DuPage sheriff must borrow radios for NATO summit

  • John Zaruba

    John Zaruba

  • Patrick O'Shea

    Patrick O'Shea

Updated 5/18/2012 9:28 AM

Despite having more than a year to plan for the NATO summit, the DuPage County sheriff's office must borrow interoperable radios to be able to communicate with other police, fire and emergency departments throughout the county during this weekend's gathering in downtown Chicago.

Sheriff's officials on Thursday were praising the fact that deputies will have access to DuPage's interoperable emergency radio network, thanks to other agencies lending spare radios.


But Pat O'Shea, county board member and chairman of the county's Emergency Telephone System Board, says the sheriff's office never should have needed to borrow radios in the first place.

O'Shea said the department is supposed to get about $3.5 million in radios, radio consoles and other related equipment as part of the county subscribing to Motorola's STARCOM21 dispatch system.

But Sheriff John Zaruba didn't sign a required intergovernmental agreement with the ETSB until just recently, O'Shea said.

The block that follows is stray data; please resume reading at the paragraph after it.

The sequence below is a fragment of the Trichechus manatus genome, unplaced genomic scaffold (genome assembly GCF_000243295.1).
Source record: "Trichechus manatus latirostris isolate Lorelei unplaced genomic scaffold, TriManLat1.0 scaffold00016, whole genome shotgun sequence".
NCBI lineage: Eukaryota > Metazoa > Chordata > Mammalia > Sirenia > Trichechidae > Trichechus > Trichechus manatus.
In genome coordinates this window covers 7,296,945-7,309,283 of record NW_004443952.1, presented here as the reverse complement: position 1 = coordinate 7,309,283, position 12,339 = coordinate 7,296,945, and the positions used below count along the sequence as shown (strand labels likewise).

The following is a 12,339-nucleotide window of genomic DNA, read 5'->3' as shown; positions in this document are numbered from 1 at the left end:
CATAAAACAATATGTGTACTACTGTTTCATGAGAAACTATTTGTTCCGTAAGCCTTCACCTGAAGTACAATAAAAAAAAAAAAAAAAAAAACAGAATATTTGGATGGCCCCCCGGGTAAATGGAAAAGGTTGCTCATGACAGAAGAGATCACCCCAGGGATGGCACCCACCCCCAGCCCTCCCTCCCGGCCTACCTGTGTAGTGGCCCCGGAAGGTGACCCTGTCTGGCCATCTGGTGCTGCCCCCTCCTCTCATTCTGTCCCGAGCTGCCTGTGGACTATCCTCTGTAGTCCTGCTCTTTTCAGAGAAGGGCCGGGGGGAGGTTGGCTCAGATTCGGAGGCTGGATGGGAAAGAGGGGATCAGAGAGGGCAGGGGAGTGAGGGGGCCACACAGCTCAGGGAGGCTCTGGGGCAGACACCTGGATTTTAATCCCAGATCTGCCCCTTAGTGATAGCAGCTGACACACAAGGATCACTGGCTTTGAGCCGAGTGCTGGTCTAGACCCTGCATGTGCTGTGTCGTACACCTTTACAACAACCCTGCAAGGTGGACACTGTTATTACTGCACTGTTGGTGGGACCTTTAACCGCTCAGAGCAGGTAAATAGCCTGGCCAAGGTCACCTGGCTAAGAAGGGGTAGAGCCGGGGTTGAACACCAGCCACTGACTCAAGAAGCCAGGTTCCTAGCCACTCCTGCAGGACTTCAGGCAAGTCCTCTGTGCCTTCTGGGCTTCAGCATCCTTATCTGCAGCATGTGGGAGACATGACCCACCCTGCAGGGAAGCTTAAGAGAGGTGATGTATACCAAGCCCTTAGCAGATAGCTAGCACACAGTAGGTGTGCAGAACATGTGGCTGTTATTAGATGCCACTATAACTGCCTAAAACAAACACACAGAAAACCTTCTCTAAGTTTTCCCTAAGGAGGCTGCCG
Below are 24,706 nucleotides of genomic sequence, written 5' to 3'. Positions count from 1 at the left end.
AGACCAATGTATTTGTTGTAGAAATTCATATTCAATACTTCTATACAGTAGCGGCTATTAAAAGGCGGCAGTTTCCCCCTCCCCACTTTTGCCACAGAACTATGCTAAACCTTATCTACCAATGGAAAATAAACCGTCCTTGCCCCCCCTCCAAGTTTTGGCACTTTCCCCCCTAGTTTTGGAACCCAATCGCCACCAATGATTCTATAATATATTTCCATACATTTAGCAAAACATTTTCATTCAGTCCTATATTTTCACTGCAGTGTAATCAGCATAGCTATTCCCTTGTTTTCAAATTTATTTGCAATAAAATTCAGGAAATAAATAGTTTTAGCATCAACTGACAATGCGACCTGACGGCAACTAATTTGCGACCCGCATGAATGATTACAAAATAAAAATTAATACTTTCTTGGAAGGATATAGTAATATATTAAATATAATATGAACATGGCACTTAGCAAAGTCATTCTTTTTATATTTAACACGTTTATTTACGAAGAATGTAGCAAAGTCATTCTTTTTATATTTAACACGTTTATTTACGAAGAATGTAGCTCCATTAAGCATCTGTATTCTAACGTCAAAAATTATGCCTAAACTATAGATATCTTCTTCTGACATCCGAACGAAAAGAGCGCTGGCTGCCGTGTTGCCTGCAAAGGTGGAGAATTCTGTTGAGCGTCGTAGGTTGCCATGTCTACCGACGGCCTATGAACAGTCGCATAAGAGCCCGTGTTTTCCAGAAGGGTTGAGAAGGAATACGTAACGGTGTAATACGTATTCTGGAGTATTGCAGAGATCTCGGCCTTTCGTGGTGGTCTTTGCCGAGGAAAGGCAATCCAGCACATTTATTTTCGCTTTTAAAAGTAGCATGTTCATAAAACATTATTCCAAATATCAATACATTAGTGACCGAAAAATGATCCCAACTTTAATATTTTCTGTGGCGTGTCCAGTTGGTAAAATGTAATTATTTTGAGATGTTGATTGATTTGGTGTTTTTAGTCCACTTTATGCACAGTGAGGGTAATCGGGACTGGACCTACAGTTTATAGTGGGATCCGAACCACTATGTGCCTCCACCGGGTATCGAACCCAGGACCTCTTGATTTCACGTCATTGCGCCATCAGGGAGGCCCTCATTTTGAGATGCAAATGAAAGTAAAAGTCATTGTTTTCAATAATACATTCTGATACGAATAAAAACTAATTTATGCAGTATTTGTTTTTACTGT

"The sheriff has had his (agreement) for 16 months and just signed it two weeks ago," O'Shea said.

That was too late for the county board, which must sign off on the agreement before it can become official. An effort to get the pact approved by the board's judicial and public safety committee was unsuccessful this week when several questions about funding were raised.

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"The people assigned to this project (at the sheriff's office) were not watching it whatsoever," O'Shea said. "They were warned time and time again not to be late. But they continued to put everything off, and they just dropped the ball entirely."

James Kruse, the sheriff's administrative chief, said he couldn't provide a direct answer about why Zaruba didn't sign the agreement sooner. However, he said, there wasn't any procrastination on the part of the sheriff's office.

Instead of responding to O'Shea's comments, Kruse focused on how deputies will have interoperable radios during the NATO summit because of collaboration with other departments. He wasn't sure how many radios the sheriff's office is borrowing.

"Everything is fine," Kruse said. "We're ready. We're prepared. And whatever happens, we will be more than able to respond."

The STARCOM21 system is being used by agencies around the state, including the Illinois State Police. As an affiliate of the system, DuPage towns have the ability to communicate throughout the system on a local, countywide and statewide basis.

As for when the sheriff's office will get its radios and other equipment, the county board committee is expected to revisit the proposed intergovernmental agreement next month.

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